Earlier this week, Chris Brogan announced that he’d be offering a 2-hour webinar for $47. The topic of choice? Google+. Now, it’s inarguable that Chris has been spending a ton of time on Google+, but some are calling foul, given that the platform is so new.
So the question I hope to answer today is this: Is Chris Brogan a Google+ expert or is he just stealing your money?
Before I start, I’d like to note that since this is such a strong opinion piece, my opinions might not be the opinions of everyone at BlogWorld. Furthermore, if you wrote about this debate on your own blog, just because I don’t agree with you doesn’t mean I think you’re stupid or that your opinion is invalid. It’s a little sad to me that I have to even type this paragraph, but there’s some venom in the blogging community about this topic. Also, I’m not trying to “call anyone out” here – I just don’t like when bloggers are obviously writing about someone but refuse to link to them or use their name. It feels a little like talking about someone behind their back.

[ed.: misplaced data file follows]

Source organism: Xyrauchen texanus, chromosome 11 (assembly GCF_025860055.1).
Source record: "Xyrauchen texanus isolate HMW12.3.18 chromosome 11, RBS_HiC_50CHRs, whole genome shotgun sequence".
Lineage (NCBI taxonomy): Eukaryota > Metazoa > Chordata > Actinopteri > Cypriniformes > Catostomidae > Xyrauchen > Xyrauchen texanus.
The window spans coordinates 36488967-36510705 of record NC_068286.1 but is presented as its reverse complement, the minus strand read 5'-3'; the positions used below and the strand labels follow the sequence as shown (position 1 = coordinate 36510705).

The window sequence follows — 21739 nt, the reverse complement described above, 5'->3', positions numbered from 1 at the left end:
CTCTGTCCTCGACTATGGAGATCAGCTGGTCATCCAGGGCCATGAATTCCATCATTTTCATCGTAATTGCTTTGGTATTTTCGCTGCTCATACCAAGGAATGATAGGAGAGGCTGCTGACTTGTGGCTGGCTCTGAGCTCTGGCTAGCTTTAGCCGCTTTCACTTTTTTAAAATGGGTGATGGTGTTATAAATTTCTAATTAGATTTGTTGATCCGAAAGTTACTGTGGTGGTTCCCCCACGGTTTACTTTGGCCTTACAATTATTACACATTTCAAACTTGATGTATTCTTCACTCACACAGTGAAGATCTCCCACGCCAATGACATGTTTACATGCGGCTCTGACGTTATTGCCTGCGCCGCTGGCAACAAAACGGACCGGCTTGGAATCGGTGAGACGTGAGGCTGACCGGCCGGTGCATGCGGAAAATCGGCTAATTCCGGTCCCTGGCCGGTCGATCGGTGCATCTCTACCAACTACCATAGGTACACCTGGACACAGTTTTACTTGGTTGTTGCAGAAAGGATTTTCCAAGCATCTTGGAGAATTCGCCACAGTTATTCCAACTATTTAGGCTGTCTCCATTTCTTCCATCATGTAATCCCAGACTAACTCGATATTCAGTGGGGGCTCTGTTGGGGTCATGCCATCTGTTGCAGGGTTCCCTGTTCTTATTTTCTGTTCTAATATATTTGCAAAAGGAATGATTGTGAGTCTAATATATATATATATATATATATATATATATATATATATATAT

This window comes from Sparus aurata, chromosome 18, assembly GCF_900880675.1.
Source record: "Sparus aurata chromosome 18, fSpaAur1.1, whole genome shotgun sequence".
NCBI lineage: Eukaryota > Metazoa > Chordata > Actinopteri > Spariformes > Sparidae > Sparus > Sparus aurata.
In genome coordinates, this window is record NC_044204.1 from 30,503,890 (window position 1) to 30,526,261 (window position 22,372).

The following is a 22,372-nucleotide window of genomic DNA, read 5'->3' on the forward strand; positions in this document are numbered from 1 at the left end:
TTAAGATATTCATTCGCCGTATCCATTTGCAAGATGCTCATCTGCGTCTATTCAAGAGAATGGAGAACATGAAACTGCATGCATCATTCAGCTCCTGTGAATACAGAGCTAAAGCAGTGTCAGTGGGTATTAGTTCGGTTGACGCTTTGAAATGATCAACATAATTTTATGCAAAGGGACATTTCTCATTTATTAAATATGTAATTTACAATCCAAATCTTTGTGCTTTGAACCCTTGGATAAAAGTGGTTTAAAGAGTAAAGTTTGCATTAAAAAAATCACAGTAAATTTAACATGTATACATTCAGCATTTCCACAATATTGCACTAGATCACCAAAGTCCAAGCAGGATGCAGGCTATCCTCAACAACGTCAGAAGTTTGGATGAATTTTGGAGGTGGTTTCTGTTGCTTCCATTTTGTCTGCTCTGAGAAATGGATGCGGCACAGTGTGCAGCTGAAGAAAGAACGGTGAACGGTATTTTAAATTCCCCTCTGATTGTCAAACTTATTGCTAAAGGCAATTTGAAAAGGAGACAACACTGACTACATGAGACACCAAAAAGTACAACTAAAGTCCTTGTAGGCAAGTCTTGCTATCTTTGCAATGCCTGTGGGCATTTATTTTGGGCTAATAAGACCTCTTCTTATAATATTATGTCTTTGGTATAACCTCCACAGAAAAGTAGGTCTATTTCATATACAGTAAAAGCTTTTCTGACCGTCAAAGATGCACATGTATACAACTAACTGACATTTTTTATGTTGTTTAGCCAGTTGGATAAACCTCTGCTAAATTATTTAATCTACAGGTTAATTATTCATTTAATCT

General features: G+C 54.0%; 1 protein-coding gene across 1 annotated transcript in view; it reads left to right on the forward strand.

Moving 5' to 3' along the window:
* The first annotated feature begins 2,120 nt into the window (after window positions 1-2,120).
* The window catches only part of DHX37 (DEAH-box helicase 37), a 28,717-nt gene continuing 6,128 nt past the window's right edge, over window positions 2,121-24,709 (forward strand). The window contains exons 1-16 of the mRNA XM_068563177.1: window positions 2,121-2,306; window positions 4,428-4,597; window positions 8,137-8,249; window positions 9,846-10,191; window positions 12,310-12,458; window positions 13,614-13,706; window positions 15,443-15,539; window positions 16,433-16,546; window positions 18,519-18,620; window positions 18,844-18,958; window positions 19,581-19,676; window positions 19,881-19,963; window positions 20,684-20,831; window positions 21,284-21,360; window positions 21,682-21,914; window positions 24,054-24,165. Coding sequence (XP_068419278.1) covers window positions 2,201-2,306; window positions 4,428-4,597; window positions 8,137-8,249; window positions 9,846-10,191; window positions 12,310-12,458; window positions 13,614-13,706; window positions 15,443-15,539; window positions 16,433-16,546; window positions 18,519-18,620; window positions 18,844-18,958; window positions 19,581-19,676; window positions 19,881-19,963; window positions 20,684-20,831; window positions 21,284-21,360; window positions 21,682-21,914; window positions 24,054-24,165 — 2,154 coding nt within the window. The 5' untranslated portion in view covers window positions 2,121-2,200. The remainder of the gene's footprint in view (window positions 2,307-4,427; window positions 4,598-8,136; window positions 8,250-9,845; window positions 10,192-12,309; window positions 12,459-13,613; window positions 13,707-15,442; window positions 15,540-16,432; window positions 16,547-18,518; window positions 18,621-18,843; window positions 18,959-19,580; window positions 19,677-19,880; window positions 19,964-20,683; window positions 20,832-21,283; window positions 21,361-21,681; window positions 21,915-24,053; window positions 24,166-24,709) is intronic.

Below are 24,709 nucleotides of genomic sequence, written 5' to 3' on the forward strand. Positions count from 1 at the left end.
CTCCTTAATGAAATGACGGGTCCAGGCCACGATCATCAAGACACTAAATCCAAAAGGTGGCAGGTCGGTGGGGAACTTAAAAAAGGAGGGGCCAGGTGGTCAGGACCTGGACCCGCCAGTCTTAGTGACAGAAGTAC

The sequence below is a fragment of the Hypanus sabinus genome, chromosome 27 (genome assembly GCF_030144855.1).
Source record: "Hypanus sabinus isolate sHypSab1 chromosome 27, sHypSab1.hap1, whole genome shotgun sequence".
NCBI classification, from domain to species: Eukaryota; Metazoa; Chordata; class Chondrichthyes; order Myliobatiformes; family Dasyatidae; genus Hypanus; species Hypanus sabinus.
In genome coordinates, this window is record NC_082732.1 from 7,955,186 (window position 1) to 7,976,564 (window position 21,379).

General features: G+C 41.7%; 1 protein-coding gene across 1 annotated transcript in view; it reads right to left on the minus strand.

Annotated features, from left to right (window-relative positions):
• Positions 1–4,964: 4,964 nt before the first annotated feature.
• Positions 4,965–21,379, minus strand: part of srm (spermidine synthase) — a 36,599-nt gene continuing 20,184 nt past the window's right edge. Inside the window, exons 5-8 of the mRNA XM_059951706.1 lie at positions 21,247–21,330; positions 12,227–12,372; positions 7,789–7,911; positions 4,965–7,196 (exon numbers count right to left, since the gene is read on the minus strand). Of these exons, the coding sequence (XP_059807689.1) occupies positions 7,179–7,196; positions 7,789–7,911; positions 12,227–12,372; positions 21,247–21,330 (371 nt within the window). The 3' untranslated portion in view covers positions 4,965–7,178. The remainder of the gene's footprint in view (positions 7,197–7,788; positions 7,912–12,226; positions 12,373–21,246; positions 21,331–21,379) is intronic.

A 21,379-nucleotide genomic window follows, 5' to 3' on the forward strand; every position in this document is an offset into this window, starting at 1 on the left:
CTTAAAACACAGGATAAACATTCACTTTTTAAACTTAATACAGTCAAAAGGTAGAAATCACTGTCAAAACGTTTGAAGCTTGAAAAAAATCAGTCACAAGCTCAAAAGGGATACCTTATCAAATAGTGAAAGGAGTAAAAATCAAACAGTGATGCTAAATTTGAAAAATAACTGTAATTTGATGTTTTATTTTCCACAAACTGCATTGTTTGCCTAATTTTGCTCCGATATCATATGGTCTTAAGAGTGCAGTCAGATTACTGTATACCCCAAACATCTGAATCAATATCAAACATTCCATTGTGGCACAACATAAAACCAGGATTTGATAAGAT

First, to catch you up to speed, I want to invite you to check out the landing page for Chris’ webinar. In case he takes it down after the webinar happens, the video he posted is on YouTube here. Are we all caught up now? Good. There are two things in particular that I want to talk about now: being an expert and knowing your audience.
Is Chris A Google+ Expert? Is Anyone?
Back in January, I wrote a post about how you shouldn’t call yourself a social media expert, especially if your claims are unfounded. My argument is that although you might have a lot to teach about social media, this is an industry that is so new and changing so quickly that no one person can truly be an expert yet.